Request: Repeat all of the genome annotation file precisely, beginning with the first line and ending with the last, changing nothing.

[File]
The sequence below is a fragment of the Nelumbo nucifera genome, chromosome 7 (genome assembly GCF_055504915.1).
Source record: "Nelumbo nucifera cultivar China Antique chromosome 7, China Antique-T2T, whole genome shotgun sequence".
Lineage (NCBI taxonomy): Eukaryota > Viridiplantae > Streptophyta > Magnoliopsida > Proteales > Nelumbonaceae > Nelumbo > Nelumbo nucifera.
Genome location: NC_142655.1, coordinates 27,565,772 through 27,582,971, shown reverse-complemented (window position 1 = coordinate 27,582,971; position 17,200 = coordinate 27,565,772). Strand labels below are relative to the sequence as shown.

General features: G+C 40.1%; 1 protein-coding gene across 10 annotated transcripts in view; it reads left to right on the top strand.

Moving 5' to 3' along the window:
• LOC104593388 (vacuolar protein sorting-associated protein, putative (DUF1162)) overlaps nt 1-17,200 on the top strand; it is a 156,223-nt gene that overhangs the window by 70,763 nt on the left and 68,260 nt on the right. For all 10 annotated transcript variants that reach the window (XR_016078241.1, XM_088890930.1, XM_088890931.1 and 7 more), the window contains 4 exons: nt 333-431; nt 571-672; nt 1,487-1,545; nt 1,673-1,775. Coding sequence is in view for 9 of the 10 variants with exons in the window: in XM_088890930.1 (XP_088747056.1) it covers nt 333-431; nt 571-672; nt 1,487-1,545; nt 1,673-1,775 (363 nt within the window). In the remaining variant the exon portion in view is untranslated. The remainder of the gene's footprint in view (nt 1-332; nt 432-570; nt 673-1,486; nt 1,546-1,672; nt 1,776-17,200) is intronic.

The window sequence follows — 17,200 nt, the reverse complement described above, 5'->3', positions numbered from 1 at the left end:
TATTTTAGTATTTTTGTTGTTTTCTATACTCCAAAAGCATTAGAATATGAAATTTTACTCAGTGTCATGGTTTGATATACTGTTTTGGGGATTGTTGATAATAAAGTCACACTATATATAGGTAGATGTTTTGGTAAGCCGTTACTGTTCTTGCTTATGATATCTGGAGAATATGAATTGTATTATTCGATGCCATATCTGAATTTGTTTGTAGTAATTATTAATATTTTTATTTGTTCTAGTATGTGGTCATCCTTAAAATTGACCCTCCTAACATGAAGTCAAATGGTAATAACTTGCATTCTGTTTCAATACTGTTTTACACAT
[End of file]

The sequence below is a fragment of the Nelumbo nucifera genome, chromosome 7 (genome assembly GCF_055504915.1).
Source record: "Nelumbo nucifera cultivar China Antique chromosome 7, China Antique-T2T, whole genome shotgun sequence".
Lineage (NCBI taxonomy): Eukaryota > Viridiplantae > Streptophyta > Magnoliopsida > Proteales > Nelumbonaceae > Nelumbo > Nelumbo nucifera.
Genome location: NC_142655.1, coordinates 27,565,772 through 27,582,971, shown reverse-complemented (window position 1 = coordinate 27,582,971; position 17,200 = coordinate 27,565,772). Strand labels below are relative to the sequence as shown.

General features: G+C 40.1%; 1 protein-coding gene across 10 annotated transcripts in view; it reads left to right on the top strand.

Moving 5' to 3' along the window:
• LOC104593388 (vacuolar protein sorting-associated protein, putative (DUF1162)) overlaps nt 1-17,200 on the top strand; it is a 156,223-nt gene that overhangs the window by 70,763 nt on the left and 68,260 nt on the right. For all 10 annotated transcript variants that reach the window (XR_016078241.1, XM_088890930.1, XM_088890931.1 and 7 more), the window contains 4 exons: nt 333-431; nt 571-672; nt 1,487-1,545; nt 1,673-1,775. Coding sequence is in view for 9 of the 10 variants with exons in the window: in XM_088890930.1 (XP_088747056.1) it covers nt 333-431; nt 571-672; nt 1,487-1,545; nt 1,673-1,775 (363 nt within the window). In the remaining variant the exon portion in view is untranslated. The remainder of the gene's footprint in view (nt 1-332; nt 432-570; nt 673-1,486; nt 1,546-1,672; nt 1,776-17,200) is intronic.

The window sequence follows — 17,200 nt, the reverse complement described above, 5'->3', positions numbered from 1 at the left end:
TATTTTAGTATTTTTGTTGTTTTCTATACTCCAAAAGCATTAGAATATGAAATTTTACTCAGTGTCATGGTTTGATATACTGTTTTGGGGATTGTTGATAATAAAGTCACACTATATATAGGTAGATGTTTTGGTAAGCCGTTACTGTTCTTGCTTATGATATCTGGAGAATATGAATTGTATTATTCGATGCCATATCTGAATTTGTTTGTAGTAATTATTAATATTTTTATTTGTTCTAGTATGTGGTCATCCTTAAAATTGACCCTCCTAACATGAAGTCAAATGGTAATAACTTGCATTCTGTTTCAATACTGTTTTACACAT